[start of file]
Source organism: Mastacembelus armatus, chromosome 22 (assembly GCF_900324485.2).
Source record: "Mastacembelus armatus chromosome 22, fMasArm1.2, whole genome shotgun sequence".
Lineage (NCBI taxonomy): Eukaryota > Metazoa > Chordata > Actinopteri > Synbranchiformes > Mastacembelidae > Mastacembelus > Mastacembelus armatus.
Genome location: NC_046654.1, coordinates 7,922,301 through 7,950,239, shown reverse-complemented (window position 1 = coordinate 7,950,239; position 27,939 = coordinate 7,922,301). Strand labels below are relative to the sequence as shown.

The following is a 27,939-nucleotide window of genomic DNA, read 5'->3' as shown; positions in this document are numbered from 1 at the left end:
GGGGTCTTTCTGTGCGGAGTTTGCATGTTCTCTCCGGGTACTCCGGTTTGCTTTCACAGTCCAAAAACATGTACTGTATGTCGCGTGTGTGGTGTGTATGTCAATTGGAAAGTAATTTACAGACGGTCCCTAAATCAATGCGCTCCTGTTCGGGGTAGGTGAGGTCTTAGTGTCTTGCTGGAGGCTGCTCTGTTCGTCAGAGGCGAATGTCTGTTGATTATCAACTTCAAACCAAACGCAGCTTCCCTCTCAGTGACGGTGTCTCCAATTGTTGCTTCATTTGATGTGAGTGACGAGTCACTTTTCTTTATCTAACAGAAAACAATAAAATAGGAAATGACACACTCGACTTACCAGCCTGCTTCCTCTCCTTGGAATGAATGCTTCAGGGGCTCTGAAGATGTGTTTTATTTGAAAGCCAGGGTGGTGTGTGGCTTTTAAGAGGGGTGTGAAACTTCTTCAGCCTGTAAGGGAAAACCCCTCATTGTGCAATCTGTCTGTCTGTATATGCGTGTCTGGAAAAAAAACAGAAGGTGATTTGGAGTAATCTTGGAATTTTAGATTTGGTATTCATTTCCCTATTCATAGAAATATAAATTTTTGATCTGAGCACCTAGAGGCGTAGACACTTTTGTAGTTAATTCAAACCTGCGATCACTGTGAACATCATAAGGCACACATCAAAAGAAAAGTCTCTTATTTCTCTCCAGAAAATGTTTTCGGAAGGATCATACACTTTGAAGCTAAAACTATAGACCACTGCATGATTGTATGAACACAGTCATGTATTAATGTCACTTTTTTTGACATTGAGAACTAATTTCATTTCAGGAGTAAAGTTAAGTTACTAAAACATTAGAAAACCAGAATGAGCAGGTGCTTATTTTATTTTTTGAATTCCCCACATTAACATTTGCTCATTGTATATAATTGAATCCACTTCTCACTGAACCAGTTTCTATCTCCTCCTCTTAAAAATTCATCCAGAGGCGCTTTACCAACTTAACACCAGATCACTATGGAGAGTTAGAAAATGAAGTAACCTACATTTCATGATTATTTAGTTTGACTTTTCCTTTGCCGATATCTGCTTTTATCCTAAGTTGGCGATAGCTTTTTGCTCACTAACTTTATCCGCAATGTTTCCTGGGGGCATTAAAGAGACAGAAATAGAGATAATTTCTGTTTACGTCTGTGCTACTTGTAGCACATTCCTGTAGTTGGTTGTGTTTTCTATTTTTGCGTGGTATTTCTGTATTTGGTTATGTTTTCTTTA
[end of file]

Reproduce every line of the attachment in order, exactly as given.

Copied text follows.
Source organism: Mastacembelus armatus, chromosome 22 (assembly GCF_900324485.2).
Source record: "Mastacembelus armatus chromosome 22, fMasArm1.2, whole genome shotgun sequence".
Lineage (NCBI taxonomy): Eukaryota > Metazoa > Chordata > Actinopteri > Synbranchiformes > Mastacembelidae > Mastacembelus > Mastacembelus armatus.
Genome location: NC_046654.1, coordinates 7,922,301 through 7,950,239, shown reverse-complemented (window position 1 = coordinate 7,950,239; position 27,939 = coordinate 7,922,301). Strand labels below are relative to the sequence as shown.

The following is a 27,939-nucleotide window of genomic DNA, read 5'->3' as shown; positions in this document are numbered from 1 at the left end:
GGGGTCTTTCTGTGCGGAGTTTGCATGTTCTCTCCGGGTACTCCGGTTTGCTTTCACAGTCCAAAAACATGTACTGTATGTCGCGTGTGTGGTGTGTATGTCAATTGGAAAGTAATTTACAGACGGTCCCTAAATCAATGCGCTCCTGTTCGGGGTAGGTGAGGTCTTAGTGTCTTGCTGGAGGCTGCTCTGTTCGTCAGAGGCGAATGTCTGTTGATTATCAACTTCAAACCAAACGCAGCTTCCCTCTCAGTGACGGTGTCTCCAATTGTTGCTTCATTTGATGTGAGTGACGAGTCACTTTTCTTTATCTAACAGAAAACAATAAAATAGGAAATGACACACTCGACTTACCAGCCTGCTTCCTCTCCTTGGAATGAATGCTTCAGGGGCTCTGAAGATGTGTTTTATTTGAAAGCCAGGGTGGTGTGTGGCTTTTAAGAGGGGTGTGAAACTTCTTCAGCCTGTAAGGGAAAACCCCTCATTGTGCAATCTGTCTGTCTGTATATGCGTGTCTGGAAAAAAAACAGAAGGTGATTTGGAGTAATCTTGGAATTTTAGATTTGGTATTCATTTCCCTATTCATAGAAATATAAATTTTTGATCTGAGCACCTAGAGGCGTAGACACTTTTGTAGTTAATTCAAACCTGCGATCACTGTGAACATCATAAGGCACACATCAAAAGAAAAGTCTCTTATTTCTCTCCAGAAAATGTTTTCGGAAGGATCATACACTTTGAAGCTAAAACTATAGACCACTGCATGATTGTATGAACACAGTCATGTATTAATGTCACTTTTTTTGACATTGAGAACTAATTTCATTTCAGGAGTAAAGTTAAGTTACTAAAACATTAGAAAACCAGAATGAGCAGGTGCTTATTTTATTTTTTGAATTCCCCACATTAACATTTGCTCATTGTATATAATTGAATCCACTTCTCACTGAACCAGTTTCTATCTCCTCCTCTTAAAAATTCATCCAGAGGCGCTTTACCAACTTAACACCAGATCACTATGGAGAGTTAGAAAATGAAGTAACCTACATTTCATGATTATTTAGTTTGACTTTTCCTTTGCCGATATCTGCTTTTATCCTAAGTTGGCGATAGCTTTTTGCTCACTAACTTTATCCGCAATGTTTCCTGGGGGCATTAAAGAGACAGAAATAGAGATAATTTCTGTTTACGTCTGTGCTACTTGTAGCACATTCCTGTAGTTGGTTGTGTTTTCTATTTTTGCGTGGTATTTCTGTATTTGGTTATGTTTTCTTTA